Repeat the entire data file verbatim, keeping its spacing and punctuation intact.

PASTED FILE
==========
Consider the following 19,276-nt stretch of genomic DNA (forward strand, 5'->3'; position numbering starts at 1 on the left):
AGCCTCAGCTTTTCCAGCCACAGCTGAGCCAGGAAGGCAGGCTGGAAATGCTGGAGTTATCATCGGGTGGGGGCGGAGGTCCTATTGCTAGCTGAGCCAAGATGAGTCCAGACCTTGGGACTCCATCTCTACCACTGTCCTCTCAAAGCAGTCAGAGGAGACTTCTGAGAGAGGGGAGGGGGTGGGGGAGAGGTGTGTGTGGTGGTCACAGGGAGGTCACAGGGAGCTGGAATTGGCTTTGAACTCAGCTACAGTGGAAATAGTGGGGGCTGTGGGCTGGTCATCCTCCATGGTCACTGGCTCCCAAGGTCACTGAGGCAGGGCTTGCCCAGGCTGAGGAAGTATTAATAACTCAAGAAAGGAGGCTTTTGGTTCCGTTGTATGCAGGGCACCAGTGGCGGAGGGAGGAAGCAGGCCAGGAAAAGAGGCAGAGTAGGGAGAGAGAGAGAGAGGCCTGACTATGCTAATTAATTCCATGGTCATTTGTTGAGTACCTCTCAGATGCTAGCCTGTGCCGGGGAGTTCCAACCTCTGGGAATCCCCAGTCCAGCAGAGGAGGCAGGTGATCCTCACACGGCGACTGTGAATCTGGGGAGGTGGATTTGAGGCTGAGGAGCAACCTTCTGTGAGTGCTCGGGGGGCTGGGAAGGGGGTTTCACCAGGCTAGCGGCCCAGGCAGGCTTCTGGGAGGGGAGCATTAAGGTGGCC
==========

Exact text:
Consider the following 19,276-nt stretch of genomic DNA (forward strand, 5'->3'; position numbering starts at 1 on the left):
AGCCTCAGCTTTTCCAGCCACAGCTGAGCCAGGAAGGCAGGCTGGAAATGCTGGAGTTATCATCGGGTGGGGGCGGAGGTCCTATTGCTAGCTGAGCCAAGATGAGTCCAGACCTTGGGACTCCATCTCTACCACTGTCCTCTCAAAGCAGTCAGAGGAGACTTCTGAGAGAGGGGAGGGGGTGGGGGAGAGGTGTGTGTGGTGGTCACAGGGAGGTCACAGGGAGCTGGAATTGGCTTTGAACTCAGCTACAGTGGAAATAGTGGGGGCTGTGGGCTGGTCATCCTCCATGGTCACTGGCTCCCAAGGTCACTGAGGCAGGGCTTGCCCAGGCTGAGGAAGTATTAATAACTCAAGAAAGGAGGCTTTTGGTTCCGTTGTATGCAGGGCACCAGTGGCGGAGGGAGGAAGCAGGCCAGGAAAAGAGGCAGAGTAGGGAGAGAGAGAGAGAGGCCTGACTATGCTAATTAATTCCATGGTCATTTGTTGAGTACCTCTCAGATGCTAGCCTGTGCCGGGGAGTTCCAACCTCTGGGAATCCCCAGTCCAGCAGAGGAGGCAGGTGATCCTCACACGGCGACTGTGAATCTGGGGAGGTGGATTTGAGGCTGAGGAGCAACCTTCTGTGAGTGCTCGGGGGGCTGGGAAGGGGGTTTCACCAGGCTAGCGGCCCAGGCAGGCTTCTGGGAGGGGAGCATTAAGGTGGCC